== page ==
Off the Clock: Mason Administrator Has Real-Life Role in Marshall Story

Posted: January 23, 2007 at 1:00 am, Last Updated: November 30, -0001 at 12:00 am

By David Driver

Steve Morehouse
Steve Morehouse
Photo by David Driver

Steve Morehouse, associate director of Facilities in Housing and Residence Life, was nearly 11 years old when he came home late on the evening of Nov. 14, 1970.

His midget league football team had lost in a championship game earlier that day in Knoxville, Tenn. When he arrived home in Huntington, W.Va., that night, his house was filled with people, and nearly all of them were crying.

Morehouse wondered why adults were crying about a youth football game that had taken place several hundred miles away. Then he learned his game was not the reason they were crying.

His mother told him that her husband and his father, Gene, had been killed in a plane crash earlier that evening. The crash claimed the lives of 75 people, including the head coach, Rick Tolley, and most players on the Marshall University football team, as well as support staff and alumni boosters. Gene Morehouse was the sports information director and radio voice of Marshall athletics.

The team had lost a game, 17-14, earlier that day at East Carolina University, and the plane crashed near Huntington on a rainy, foggy night at about 7 p.m. The crash took place 75 years to the day from when Marshall began its football program.

The story of the crash, and especially the aftermath, has been told in the movie, “We Are Marshall,” which was released last December.

Morehouse attended the West Virginia premier of the movie and his brother, Keith, a sportscaster in Huntington and a 1983 Marshall graduate, attended the premier in Hollywood. Taber Lathrop plays Steve Morehouse in the film, Keith Morehouse plays himself, Nina Jones plays their mother and Tommy Cresswell plays their father.

Steve Morehouse also attended filming of the movie that took place in Georgia and at Marshall last spring.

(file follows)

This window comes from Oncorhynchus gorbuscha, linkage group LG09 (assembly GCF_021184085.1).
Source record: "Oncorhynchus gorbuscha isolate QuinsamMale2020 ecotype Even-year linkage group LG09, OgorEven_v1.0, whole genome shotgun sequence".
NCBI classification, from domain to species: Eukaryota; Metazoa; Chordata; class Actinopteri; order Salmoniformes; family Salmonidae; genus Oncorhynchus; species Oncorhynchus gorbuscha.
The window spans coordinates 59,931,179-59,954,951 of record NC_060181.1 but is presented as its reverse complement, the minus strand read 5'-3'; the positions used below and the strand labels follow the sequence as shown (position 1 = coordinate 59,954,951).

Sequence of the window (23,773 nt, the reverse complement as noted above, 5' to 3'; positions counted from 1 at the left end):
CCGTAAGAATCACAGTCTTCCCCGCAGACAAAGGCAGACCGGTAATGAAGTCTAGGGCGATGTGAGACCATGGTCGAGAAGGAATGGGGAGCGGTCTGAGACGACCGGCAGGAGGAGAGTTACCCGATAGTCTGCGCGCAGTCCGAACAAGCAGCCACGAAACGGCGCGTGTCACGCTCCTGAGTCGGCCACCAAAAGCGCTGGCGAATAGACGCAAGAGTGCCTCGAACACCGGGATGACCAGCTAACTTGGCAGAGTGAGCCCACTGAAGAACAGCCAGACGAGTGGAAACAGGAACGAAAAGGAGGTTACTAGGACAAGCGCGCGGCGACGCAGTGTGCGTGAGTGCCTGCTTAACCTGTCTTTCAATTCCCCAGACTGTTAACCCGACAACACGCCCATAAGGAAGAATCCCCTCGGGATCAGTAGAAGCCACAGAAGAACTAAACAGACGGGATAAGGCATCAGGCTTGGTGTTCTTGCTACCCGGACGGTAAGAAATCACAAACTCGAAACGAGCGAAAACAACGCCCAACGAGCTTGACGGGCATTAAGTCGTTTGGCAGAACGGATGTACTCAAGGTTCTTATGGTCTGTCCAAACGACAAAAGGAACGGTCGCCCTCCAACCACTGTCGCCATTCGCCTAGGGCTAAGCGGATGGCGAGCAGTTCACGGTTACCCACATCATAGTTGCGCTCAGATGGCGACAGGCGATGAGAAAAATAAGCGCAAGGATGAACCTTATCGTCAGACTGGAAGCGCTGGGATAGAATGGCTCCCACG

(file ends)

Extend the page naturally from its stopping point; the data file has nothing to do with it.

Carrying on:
“It was a whirlwind and an emotional time,” he says of the filming and premier last year.

The movie begins with Gene Morehouse’s character announcing at the game at East Carolina.

“I think it’s a touching movie, an uplifting movie,” says Morehouse, who came to Mason in 2000. His previous job was at Marshall, where he still has season football tickets.

Morehouse, whose daughter, Sarah, is now a Mason senior, has lived with the tragedy for more than 36 years.

“Life doesn’t stop. You have to continue to live your life. Life does go on, as much as we want it to stop,” he says, sitting in his office at Potomac Heights residence hall. “It does make you think and realize that tragedies happen. You have to get out of bed every day.”

Sometimes Morehouse admits he looks at an adult who has two living parents and wonders what that would be like. Morehouse says 28 people lost both of their parents from the crash.

However, he says, there are positive things that came out of the crash.

After the crash, the Marshall president did not want to field a football team. But Jack Lengyel was hired as the new head coach, and the team played a full schedule in 1971.

“Winning is everything in sports. But in this case, (the important thing) was going back out there,” says Morehouse. “There was every reason in the world to say ‘forget it.’”

Marshall had had a losing team throughout the 1960s, and the program had been kicked out of the Mid-American Conference because of a host of rules violations prior to the 1970 season.

Morehouse says that fielding a team became a weekly reminder of what was lost. But in the end, the rebuilt program “gave people hope.” Marshall eventually won the Division I-AA national title in 1992 and 1996.

Morehouse says he has received e-mails from people who knew his father, and all of them have been positive. One former Marshall player, who was a reserve, wrote that Gene Morehouse treated him as if he was a star on the team.

The Herald-Dispatch newspaper in Huntington created a blog where people can write in memories of the crash. Some of the postings are tear-jerkers, with adults writing about the night of the crash when they were teenagers or even younger.

Morehouse’s mother moved from Huntington to Charlotte in the late 1970s, and she passed away in 1989. He says his mother was a strong individual, raising six children on her own. The family kept attending Marshall home games even after the crash.

“Football in Huntington is a rite. It sort of bonds everyone together,” he says.

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